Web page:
Michael Horton sees the war on Yemen as a litmus test for the Trump administration:
What President-elect Trump does—or doesn’t—do about the war in Yemen will tell us a great deal about what his foreign policy in the Middle East may look like. It will also tell us which set of advisors he is most inclined to listen to: pragmatists, like incoming National Security Advisor retired Lt. General Mike Flynn, who prioritize the fight against militant Salafism, or neoconservatives who see Iranian influence as the primary threat to regional stability.
I agree that Trump’s approach to the U.S.-backed war there will tell us something important about his foreign policy, but I’m not sure how Flynn qualifies as a “pragmatist” especially when it comes to Iran. Flynn claims to believe that the U.S. is engaged in a global war against “a working coalition that extends from North Korea and China to Russia, Iran, Syria, Cuba, Bolivia, Venezuela, and Nicaragua.” He and co-author Michael Ledeen go on to say that “Iran is the linchpin of the alliance, its centerpiece.” If we take Flynn to mean what he and Ledeen say here, how can we see him as a “pragmatist” in opposition to anti-Iranian hard-liners? For that matter, why would a “pragmatist” write a book with such a fanatical hard-liner and Iran hawk like Ledeen in the first place? For his part, Ledeen wrongly and predictably treats the Houthis as nothing more than an extension of Iran. Why would we think that Flynn disagrees with his co-author on this? I keep coming back to Ledeen and Flynn’s book because we have the next president’s top adviser publicly giving us the outline of his worldview at length, but it doesn’t seem to receive much attention.
If we don’t take his book as a reliable source of his views, we still have Flynn’s own testimony before Congress in which he makes clear his hostility towards Iran and states his opinion that they are responsible for stoking the conflict in Yemen. Since Flynn exaggerates the threat from Iran and imagines a global Iran-centered “alliance” where none exists, it is unlikely that he accepts the reality that Iran’s role in Yemen has been and remains negligible. The only thing Trump has said about the war to date confirms that he shares the erroneous view promoted by the Saudis that Iran was and is seeking to take over Yemen:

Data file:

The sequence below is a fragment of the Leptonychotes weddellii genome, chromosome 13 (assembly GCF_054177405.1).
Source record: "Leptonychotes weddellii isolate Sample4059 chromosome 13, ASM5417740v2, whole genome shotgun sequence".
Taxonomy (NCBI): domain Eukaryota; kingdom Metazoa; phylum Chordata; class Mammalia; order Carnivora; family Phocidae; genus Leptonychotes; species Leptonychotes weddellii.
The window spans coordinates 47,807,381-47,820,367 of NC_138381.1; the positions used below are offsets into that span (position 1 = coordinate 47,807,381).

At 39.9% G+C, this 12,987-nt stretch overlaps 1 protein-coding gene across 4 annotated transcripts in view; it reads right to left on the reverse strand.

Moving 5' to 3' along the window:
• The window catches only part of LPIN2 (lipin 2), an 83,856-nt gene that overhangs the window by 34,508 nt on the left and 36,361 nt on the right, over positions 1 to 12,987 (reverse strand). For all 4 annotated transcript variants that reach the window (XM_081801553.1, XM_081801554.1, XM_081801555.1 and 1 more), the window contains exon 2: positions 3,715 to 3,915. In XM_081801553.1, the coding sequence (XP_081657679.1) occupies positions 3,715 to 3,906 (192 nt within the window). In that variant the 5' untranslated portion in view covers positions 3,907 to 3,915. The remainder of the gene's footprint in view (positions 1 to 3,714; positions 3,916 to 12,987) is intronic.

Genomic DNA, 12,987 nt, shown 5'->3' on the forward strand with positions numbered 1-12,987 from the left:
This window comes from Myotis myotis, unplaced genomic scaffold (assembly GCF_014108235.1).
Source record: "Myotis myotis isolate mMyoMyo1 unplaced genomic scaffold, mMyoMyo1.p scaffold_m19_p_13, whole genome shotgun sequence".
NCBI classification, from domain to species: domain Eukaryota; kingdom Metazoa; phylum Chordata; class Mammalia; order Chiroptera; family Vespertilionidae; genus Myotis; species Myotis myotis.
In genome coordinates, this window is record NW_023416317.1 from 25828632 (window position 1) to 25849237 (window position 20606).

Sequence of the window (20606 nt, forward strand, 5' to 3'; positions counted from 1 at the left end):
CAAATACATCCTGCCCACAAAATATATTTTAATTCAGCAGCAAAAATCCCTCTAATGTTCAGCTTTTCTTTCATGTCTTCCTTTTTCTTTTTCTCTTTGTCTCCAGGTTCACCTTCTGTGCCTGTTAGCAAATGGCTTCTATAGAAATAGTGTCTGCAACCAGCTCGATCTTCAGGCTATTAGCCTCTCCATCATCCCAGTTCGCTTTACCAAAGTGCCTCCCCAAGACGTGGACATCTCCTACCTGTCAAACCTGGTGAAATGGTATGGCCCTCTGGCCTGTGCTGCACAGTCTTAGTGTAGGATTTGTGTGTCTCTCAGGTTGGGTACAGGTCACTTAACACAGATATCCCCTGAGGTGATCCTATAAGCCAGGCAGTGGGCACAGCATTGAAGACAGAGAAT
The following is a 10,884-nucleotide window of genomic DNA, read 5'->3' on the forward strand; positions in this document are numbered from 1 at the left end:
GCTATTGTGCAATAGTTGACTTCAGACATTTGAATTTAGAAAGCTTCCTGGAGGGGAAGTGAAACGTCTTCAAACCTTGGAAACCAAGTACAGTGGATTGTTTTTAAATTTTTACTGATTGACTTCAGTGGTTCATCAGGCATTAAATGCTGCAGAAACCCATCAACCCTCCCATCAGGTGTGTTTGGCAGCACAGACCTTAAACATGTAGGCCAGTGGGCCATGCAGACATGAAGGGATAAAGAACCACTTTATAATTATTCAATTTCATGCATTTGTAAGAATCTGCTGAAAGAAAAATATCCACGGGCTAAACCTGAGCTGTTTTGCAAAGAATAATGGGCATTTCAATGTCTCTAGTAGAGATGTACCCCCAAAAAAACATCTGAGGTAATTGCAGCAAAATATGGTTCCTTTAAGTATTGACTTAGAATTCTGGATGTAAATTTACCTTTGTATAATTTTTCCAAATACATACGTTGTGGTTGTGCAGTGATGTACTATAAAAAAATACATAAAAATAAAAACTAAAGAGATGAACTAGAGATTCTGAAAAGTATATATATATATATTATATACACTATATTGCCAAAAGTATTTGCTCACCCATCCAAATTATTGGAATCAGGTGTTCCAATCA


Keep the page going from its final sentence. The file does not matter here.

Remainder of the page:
Now they’re going into Yemen, and if you look at Yemen, take a look…they’re going to get Syria, they’re going to get Yemen, unless…trust me, a lot of good things are going to happen if I get in, but let’s just sort of leave it the way it is. They get Syria, they get Yemen. Now they didn’t want Yemen, but you ever see the border between Yemen and Saudi Arabia? They want Saudi Arabia. So what are they going to have? They’re gonna have Iraq, they’re gonna have Iran, they’re gonna have Iraq, they’re gonna have Yemen, they’re gonna have Syria, they’re gonna have everything!
Trump probably got this idea from Flynn, or he picked it up from somewhere else and Flynn would be unlikely to correct it. I hope Trump ignores Flynn’s hard-line views on Iran and makes “calculated, pragmatic, and well-balanced” decisions on U.S. support for the war on Yemen and many other issues. Choosing Flynn for a top national security position strongly suggests that he won’t.